Q:Alcohol can be stored in the body and the brain. True or False?
A:False. The nutrients protein, carbohydrates, and fat can be stored in our bodies, but alcohol cannot. For this reason, it takes priority over everything else in order to be metabolized; doing so means that all of the other processes that should be taking place are being interrupted. Other nutrients need to be broken up prior to being absorbed, whereas alcohol is absorbed as is.
Q:If a woman and a man are the same weight, the woman will have a higher BAC because?
A:Women tend to have more fat on their bodies. Women's bodies, on average, have more fat and less water than men's bodies. Using the same logic, this means that a woman will reach a higher BAC than a man of the same weight when both drink the same amount of alcohol.
Q:How long does it take to have enough alcohol in your blood to measure?
A:Five minutes. Within five minutes of having a drink, there's enough alcohol in your blood to measure. The BAC is determined by how quickly alcohol is absorbed, distributed, metabolized, and excreted.
Q:What is the effect of alcohol on food?
A:Alcohol causes people to eat more. Studies have shown that in the short term, alcohol stimulates food intake and can also increase subjective feelings of hunger. Other studies have shown that the stimulatory effects of alcohol on food intake are controlled by hormonal regulation of satiety and satiation, such as the hormone leptin. Regardless of the cause, the outcome is the same; people consume more food when they have consumed alcohol.
Q:The smell of alcohol on the breath indicates a high blood alcohol concentration (BAC). True or False?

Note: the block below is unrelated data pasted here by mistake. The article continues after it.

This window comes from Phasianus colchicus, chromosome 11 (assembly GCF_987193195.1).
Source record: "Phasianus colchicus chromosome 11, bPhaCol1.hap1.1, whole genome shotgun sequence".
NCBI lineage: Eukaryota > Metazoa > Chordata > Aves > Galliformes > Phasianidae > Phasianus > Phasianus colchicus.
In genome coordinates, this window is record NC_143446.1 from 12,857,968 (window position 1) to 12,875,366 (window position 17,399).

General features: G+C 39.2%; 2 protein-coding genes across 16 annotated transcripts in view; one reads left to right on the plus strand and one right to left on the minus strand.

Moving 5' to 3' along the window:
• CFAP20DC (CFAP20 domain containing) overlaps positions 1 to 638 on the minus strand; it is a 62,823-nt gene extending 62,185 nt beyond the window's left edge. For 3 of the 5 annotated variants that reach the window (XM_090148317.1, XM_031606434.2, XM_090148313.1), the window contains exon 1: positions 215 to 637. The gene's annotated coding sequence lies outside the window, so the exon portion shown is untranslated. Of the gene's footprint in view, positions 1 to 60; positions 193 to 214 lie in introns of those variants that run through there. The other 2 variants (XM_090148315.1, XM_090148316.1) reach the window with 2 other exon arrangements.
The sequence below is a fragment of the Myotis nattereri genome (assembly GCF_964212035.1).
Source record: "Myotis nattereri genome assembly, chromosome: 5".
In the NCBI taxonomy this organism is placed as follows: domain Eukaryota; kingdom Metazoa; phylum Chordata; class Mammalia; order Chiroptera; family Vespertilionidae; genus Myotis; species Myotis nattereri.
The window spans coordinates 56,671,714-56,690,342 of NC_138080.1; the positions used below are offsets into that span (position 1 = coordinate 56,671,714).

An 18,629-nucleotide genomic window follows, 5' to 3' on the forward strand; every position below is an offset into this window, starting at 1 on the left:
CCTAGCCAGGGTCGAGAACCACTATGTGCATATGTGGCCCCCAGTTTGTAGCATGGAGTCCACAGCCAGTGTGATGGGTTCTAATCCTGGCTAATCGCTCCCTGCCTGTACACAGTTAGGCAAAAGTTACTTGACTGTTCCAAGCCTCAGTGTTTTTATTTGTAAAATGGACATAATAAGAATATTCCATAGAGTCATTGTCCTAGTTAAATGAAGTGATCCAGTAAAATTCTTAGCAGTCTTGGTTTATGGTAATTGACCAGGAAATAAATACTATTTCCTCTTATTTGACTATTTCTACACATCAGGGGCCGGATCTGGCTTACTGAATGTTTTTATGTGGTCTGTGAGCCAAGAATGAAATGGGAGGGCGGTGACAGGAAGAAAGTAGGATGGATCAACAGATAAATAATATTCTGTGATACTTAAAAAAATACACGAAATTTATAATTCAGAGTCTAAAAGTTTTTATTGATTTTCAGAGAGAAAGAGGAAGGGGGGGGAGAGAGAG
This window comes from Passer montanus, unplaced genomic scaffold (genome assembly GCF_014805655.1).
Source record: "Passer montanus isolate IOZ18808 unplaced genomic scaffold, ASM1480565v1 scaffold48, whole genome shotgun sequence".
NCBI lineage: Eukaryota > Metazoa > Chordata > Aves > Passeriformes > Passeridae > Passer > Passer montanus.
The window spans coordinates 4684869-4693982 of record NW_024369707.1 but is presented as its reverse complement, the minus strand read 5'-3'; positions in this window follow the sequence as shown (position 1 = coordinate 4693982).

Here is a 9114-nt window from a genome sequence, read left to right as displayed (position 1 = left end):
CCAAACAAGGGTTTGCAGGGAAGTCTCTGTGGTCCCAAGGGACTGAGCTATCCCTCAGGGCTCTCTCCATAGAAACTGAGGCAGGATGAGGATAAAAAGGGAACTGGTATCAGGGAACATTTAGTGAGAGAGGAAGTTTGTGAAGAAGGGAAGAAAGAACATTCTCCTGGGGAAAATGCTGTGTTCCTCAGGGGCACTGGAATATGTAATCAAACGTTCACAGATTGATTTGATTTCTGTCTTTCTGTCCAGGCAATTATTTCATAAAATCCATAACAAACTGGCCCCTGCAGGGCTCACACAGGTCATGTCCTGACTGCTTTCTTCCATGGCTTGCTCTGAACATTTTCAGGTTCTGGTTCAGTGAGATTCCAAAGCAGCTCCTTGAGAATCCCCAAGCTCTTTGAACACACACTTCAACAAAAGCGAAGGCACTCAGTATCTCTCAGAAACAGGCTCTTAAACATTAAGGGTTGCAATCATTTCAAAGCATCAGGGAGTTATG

A:False. There is a very poor correlation between the strength of the smell of alcohol on the breath and the BAC. Pure alcohol has very little smell. It is the metabolism of other substances in alcoholic beverages that produces most of the smell. This explains why a person who drinks large amounts of high-proof vodka (a more pure form of alcohol) may have only a faint smell of alcohol on the breath. On the other hand, a person who drinks a modest amount of beer may have a strong smell of alcohol on the breath.
Q:At a blood alcohol concentration (BAC) of 0.10%, what can we infer?
A:At 0.05% BAC, a person's judgment becomes impaired, At 0.20% BAC, a person is likely to have double vision and At 0.40% BAC, a person is likely to be in a comatose state. At 0.05% BAC: Loss of emotional restraint, vivaciousness, mild impairment of judgment At 0.10% BAC: Slurring speech, loss of control of fine motor skills (such as writing) At 0.20% BAC: Very slurred speech, trouble walking, double vision, memory loss At 0.30% BAC: Stuporous, deep snoring, difficult to awaken At 0.40% BAC: Comatose, incontinent, low blood pressure, irregular breathing At 0.50% BAC: Death likely from low blood pressure, arrested breathing, or drowning in vomit
Q:Caffeine and alcoholic drinks with caffeine slow intoxication and speed sobering. True or False?
A:False. Nothing will speed up the sobering process. Caffeine (by drinking coffee) and cold showers have a minimal and very temporary effect. Only time can cause a person to become sober.
Q:There are many types of alcohol. Intoxication as we know it is caused by which form of alcohol?
A:Ethanol. Alcohol is a generic term for ethanol, which is a particular type of alcohol produced by the fermentation of many foodstuffs – most commonly barley, hops, and grapes. Ethanol produces intoxication because of its depressive effects on various areas of the brain, causing these impairments in a progressive order as the person gets more and more drunk. Other types of alcohol commonly available such as methanol (common in glass cleaners), isopropyl alcohol (rubbing alcohol), and ethylene glycol (automobile antifreeze solution) are highly poisonous when swallowed, even in small quantities.
Q:How can two people the same weight have different blood alcohol content (BAC)?